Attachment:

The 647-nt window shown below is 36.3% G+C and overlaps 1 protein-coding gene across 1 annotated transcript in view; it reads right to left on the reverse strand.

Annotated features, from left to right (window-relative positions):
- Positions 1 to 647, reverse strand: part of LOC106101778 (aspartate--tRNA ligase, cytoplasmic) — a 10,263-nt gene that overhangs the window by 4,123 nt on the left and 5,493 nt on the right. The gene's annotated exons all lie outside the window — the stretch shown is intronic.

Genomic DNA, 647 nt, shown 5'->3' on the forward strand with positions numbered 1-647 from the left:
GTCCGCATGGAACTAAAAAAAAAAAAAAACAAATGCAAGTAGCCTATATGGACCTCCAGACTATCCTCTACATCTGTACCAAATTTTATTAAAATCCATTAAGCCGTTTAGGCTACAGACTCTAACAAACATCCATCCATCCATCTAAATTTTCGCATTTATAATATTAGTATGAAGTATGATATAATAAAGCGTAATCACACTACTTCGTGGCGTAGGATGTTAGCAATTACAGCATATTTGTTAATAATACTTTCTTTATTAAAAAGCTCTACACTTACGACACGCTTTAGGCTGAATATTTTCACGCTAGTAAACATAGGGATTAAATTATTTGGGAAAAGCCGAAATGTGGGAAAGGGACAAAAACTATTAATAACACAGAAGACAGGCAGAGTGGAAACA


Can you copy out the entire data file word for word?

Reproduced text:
The 647-nt window shown below is 36.3% G+C and overlaps 1 protein-coding gene across 1 annotated transcript in view; it reads right to left on the reverse strand.

Annotated features, from left to right (window-relative positions):
- Positions 1 to 647, reverse strand: part of LOC106101778 (aspartate--tRNA ligase, cytoplasmic) — a 10,263-nt gene that overhangs the window by 4,123 nt on the left and 5,493 nt on the right. The gene's annotated exons all lie outside the window — the stretch shown is intronic.

Genomic DNA, 647 nt, shown 5'->3' on the forward strand with positions numbered 1-647 from the left:
GTCCGCATGGAACTAAAAAAAAAAAAAAACAAATGCAAGTAGCCTATATGGACCTCCAGACTATCCTCTACATCTGTACCAAATTTTATTAAAATCCATTAAGCCGTTTAGGCTACAGACTCTAACAAACATCCATCCATCCATCTAAATTTTCGCATTTATAATATTAGTATGAAGTATGATATAATAAAGCGTAATCACACTACTTCGTGGCGTAGGATGTTAGCAATTACAGCATATTTGTTAATAATACTTTCTTTATTAAAAAGCTCTACACTTACGACACGCTTTAGGCTGAATATTTTCACGCTAGTAAACATAGGGATTAAATTATTTGGGAAAAGCCGAAATGTGGGAAAGGGACAAAAACTATTAATAACACAGAAGACAGGCAGAGTGGAAACA